The official title of REACH Annex XVII is ‘Restrictions on the manufacture, placing on the market and use of certain dangerous substances, mixtures and articles’.
Many of the entries were already in force before REACH came into force. ‘No cadmium in paint’ has been an EU rule for many years.
The restrictions are many and varied. Some sixty entries regulate anything from baby clothes to fishing nets.
REACH Annex XVII is regularly expanded.
This annex may in the future be used to regulate imported articles containing authorised substances. (In the EU, articles may not be produced using REACH authorised substances, unless an exemption or permit applies. The same articles may however be imported into the EU)
Producers and importers of articles that contain Candidate List substances must notify ECHA.
As a general rule, REACH notification is necessary if:
a) the total amount of the Candidate list substance is more than 1 tonne per year per article group and
b) the concentration in the article exceeds 0,1%
Notification is however not necessary if:
a) Exposure to humans and the environment (including the waste stage) can be excluded or
b) The substance in question has been already been REACH registered for that particular use.
In both cases the decision should be documented.
The ‘REACH Registration of the substance for that particular use’, need not necessarily be done by the producer or the importer of the article or even the supplier of the substance. Any REACH registration of the substance counts.
Under REACH, articles may not be produced in the EU, using authorised substances, unless an exemption or a permit applies.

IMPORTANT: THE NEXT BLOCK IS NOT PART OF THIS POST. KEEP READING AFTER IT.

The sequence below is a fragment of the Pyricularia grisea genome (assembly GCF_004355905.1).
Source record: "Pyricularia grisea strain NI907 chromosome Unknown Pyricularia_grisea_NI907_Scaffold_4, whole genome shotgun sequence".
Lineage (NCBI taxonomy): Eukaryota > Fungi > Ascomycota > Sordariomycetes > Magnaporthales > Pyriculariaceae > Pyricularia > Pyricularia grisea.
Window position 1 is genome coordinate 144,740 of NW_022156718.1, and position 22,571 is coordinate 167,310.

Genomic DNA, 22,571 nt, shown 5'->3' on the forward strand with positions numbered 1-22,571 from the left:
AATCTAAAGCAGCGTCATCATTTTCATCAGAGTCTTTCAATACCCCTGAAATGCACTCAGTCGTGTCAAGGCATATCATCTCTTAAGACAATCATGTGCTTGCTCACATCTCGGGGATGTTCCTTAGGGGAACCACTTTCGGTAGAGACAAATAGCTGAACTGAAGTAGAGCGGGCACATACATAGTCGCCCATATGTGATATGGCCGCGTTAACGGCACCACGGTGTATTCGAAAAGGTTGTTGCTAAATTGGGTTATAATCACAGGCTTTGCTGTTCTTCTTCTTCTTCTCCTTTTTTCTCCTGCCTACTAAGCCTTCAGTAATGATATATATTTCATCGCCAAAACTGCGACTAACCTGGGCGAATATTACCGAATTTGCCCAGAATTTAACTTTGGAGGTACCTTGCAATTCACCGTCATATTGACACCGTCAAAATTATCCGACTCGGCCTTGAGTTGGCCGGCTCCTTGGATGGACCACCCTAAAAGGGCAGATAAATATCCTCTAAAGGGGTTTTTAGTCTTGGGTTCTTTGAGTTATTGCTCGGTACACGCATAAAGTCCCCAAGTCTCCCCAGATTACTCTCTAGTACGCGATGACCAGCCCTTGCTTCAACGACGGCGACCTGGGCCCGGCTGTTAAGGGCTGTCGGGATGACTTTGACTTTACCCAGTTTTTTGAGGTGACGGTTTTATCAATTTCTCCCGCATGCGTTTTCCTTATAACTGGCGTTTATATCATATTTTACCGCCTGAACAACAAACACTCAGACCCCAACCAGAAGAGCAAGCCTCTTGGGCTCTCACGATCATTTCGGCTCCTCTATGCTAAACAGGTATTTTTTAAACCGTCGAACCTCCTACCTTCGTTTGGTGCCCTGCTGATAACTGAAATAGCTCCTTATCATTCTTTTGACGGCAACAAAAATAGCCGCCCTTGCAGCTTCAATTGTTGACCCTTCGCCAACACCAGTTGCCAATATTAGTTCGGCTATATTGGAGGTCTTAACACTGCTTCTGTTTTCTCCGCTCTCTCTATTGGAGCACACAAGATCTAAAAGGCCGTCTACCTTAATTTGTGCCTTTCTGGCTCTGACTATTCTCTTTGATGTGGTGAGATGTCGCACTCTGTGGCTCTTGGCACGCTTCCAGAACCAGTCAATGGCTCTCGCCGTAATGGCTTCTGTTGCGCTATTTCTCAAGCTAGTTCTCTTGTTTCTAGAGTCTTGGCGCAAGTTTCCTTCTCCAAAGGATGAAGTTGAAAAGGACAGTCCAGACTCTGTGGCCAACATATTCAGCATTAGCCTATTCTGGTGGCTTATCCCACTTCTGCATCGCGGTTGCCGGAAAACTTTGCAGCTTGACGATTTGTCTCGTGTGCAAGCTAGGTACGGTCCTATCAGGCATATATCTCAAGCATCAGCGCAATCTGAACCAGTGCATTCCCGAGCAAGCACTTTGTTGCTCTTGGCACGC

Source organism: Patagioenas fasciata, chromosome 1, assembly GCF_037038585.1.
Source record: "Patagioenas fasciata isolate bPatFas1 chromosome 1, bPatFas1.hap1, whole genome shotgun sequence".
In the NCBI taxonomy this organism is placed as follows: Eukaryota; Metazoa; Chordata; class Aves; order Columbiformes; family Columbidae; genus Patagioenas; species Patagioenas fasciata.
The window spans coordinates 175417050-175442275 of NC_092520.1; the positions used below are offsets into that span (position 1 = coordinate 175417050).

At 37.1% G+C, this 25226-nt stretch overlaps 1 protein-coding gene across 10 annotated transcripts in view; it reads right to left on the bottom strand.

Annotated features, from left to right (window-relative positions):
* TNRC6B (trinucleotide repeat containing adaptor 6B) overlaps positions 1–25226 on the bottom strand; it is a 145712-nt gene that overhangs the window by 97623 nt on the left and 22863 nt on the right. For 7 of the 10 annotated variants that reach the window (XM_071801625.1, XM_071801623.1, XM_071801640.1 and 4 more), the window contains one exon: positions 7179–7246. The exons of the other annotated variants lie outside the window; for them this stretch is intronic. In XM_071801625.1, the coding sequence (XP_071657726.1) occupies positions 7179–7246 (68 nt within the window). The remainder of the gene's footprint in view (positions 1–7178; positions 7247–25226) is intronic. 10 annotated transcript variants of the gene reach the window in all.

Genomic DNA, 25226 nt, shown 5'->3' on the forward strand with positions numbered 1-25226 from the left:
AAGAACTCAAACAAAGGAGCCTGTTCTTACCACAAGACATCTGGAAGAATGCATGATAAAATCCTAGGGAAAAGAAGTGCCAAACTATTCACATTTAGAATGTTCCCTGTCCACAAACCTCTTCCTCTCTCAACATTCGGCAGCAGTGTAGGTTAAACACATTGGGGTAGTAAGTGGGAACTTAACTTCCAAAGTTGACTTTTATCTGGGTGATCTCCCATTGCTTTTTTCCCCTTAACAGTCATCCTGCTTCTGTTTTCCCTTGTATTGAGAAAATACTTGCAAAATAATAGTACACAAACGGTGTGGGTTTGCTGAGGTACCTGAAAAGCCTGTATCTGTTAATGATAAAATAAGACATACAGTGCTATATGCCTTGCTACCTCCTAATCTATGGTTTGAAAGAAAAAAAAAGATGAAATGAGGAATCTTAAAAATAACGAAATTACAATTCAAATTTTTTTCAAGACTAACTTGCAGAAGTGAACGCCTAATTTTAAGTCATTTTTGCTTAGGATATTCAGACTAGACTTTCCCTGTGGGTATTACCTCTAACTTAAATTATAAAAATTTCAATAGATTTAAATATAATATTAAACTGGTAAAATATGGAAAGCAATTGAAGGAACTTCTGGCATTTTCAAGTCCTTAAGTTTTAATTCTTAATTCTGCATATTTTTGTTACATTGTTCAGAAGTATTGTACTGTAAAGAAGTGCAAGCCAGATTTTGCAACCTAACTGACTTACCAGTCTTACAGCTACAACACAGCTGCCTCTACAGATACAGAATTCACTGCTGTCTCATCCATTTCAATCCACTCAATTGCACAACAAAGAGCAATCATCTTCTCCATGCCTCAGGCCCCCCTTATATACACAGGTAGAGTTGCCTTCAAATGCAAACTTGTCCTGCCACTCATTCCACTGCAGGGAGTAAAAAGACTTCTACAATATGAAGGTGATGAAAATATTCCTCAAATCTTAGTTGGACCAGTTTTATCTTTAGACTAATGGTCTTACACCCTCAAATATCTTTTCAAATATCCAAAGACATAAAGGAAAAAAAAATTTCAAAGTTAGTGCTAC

Imported articles may contain authorised substances.
All articles, including imported articles, are however subject to Annex XVII (Restrictions to Marketing and Use). This annex may be used to prohibit the import of articles with certain authorised substances.
Authorised substances still feature on the REACH Candidate List.
This means that the REACH obligation to provide information to recipients and consumers also applies to these authorised substances.
Also the obligation to notify ECHA remains in place.
Importers of articles wish to be sure that these are REACH compliant. They may even demand ‘REACH certificates’.
This often leads to an uncontrolled and expensive testing of the products for Candidate List substances. Products are tested for even the most unlikely ingredients.
The tests become worthless as soon as the REACH Candidate List is expanded again or the product changes.
The enforcement authorities do not necessarily demand test results. Other methods of proving REACH compliance are also acceptable. Declarations by reliable suppliers are seen as a good alternative; “obtaining the necessary information by pro-active request in the supply chain” is an officially recommended method.
Sitmae offers an REACH Article Compliance method: simple and effective. See our dedicated web page.